Julia Alvarez

In the Time of the Butterflies

  • 65-page comprehensive study guide
  • Features 12 chapter summaries and 6 sections of expert analysis
  • Written by a literary scholar with a Master's degree in English Literature
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In the Time of the Butterflies Chapters 1-3 Summary & Analysis

Part One: 1938 to 1946

Chapter 1 Summary: Dedé, 1994 and circa 1943

The book begins in the present day (1994), when Dedé Mirabal receives a call from a journalist. The woman wants to interview Dedé about her sisters. She explains that she is a Dominican who has been living in the U.S., where no one has really heard the story of the Mirabal sisters. Though the woman has good intentions, and though Dedé is used to giving countless interviews like this one, especially on November 25th—the anniversary of her sisters’ deaths—she agrees to the interview reluctantly. It is March, and she really wants a break from the public interest in her tragic past.

Dedé cleans the house, which, like her life, has become an exhibit about the “sister who survived” (5). She is constantly asked how she survived. Dedé thinks about the fact that she has been divorced for ten years, and that she presently sells life insurance, which her niece, Minou finds ironic, given the family’s tragic past. As it turns out, everyone wants to buy life insurance from the sister who cheated death and survived. When the interviewer arrives, she slams her car door forcefully. The sound makes Dedé to jump, as it reminds her of a gunshot. She notes that any woman of her age would have jumped in fear at the sound.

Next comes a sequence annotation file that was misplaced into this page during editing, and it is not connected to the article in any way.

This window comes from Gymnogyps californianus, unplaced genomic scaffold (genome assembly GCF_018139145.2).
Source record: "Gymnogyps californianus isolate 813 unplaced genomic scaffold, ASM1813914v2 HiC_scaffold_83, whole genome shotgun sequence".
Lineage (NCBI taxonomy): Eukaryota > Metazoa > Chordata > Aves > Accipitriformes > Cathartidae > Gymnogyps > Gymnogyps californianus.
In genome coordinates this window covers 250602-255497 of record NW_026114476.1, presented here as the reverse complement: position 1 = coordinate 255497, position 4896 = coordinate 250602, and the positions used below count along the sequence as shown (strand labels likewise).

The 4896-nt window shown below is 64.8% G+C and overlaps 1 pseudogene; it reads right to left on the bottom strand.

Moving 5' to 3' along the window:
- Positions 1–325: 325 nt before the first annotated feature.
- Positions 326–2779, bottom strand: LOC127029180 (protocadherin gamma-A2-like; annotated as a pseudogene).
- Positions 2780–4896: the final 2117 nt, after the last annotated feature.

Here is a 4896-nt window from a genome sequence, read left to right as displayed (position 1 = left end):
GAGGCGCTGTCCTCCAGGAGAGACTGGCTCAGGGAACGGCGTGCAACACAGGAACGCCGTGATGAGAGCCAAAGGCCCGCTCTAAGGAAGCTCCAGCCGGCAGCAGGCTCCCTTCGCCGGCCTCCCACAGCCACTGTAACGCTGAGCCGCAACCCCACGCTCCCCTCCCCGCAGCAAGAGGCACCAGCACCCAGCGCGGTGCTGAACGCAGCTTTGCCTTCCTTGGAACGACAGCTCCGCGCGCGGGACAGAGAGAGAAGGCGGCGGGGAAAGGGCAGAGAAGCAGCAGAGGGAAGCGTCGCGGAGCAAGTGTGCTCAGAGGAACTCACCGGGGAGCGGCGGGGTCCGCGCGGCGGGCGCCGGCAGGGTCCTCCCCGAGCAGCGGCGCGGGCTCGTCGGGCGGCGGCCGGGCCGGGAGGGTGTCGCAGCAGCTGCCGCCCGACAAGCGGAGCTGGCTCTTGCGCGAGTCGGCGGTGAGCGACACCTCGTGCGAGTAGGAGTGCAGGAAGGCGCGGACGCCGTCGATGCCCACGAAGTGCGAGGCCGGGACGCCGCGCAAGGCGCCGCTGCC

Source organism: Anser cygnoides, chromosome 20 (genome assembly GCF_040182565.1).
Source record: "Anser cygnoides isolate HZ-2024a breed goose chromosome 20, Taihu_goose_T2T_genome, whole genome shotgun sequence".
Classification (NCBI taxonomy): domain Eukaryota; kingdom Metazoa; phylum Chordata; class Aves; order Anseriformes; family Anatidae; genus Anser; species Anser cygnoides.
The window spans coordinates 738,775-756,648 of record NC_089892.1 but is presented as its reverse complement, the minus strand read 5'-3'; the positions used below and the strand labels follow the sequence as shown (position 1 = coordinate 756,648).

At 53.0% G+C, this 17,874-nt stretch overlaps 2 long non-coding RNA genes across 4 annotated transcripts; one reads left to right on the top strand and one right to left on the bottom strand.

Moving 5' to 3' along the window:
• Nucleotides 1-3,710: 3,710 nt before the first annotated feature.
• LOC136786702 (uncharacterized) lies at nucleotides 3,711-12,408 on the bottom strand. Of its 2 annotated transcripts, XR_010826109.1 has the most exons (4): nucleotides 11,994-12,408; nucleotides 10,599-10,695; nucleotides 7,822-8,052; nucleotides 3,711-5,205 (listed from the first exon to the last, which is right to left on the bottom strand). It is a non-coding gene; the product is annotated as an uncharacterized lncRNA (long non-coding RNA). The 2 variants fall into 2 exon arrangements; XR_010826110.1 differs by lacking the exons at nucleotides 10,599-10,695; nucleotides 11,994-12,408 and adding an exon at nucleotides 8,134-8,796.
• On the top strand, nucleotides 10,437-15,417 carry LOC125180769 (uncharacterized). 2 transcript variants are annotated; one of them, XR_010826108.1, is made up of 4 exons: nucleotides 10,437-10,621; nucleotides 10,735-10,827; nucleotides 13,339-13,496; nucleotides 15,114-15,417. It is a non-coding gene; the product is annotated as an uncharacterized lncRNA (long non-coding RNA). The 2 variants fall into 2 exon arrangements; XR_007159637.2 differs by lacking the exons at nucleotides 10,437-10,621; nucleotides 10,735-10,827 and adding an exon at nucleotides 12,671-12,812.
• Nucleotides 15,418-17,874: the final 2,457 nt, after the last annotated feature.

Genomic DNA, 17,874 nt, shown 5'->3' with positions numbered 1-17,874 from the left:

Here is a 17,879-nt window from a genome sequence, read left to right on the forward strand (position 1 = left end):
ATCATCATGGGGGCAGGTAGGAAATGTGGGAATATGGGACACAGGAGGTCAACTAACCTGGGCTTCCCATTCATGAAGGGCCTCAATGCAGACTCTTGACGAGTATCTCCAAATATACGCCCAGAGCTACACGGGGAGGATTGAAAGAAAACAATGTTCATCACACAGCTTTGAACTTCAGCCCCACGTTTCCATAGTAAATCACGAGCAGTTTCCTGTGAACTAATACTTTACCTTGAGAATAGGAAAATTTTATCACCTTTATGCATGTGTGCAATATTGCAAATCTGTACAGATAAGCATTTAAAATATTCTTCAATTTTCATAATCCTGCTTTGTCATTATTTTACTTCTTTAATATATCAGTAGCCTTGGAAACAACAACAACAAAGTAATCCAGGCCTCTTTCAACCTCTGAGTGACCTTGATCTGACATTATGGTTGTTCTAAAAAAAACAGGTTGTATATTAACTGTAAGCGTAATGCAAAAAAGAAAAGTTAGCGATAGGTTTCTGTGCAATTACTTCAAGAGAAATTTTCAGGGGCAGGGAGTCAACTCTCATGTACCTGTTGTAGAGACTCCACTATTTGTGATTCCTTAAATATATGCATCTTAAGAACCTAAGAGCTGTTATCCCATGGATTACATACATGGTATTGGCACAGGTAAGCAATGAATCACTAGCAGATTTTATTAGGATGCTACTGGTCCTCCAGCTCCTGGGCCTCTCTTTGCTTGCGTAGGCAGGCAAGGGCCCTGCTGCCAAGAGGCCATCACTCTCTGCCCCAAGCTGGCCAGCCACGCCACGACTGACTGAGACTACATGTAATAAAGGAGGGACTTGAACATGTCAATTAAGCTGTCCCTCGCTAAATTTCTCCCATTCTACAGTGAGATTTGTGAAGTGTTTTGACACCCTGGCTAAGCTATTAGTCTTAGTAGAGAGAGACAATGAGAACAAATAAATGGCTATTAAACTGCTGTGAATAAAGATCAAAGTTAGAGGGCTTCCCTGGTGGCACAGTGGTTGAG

Dedé shows the interviewer around the house; it is the family’s old house, where she used to live with her sisters and parents. As usual, she then points to portraits of her sisters. The interviewer surprises Dedé by asking why her photo is not among those of her sisters. Dedé details her sisters’ ages and their most notable traits, which is a routine ordeal for her given the numerous “mythologizers of her sisters” (7). Minerva was high-minded and moral, María Teresa was young and girlish, and Patria was very religious.

The interviewer asks Dedé how she has managed to keep going despite all of the tragedy. Dedé says that she tries to “concentrate on the positive” (7), especially on happy memories, though this is sometimes difficult,…

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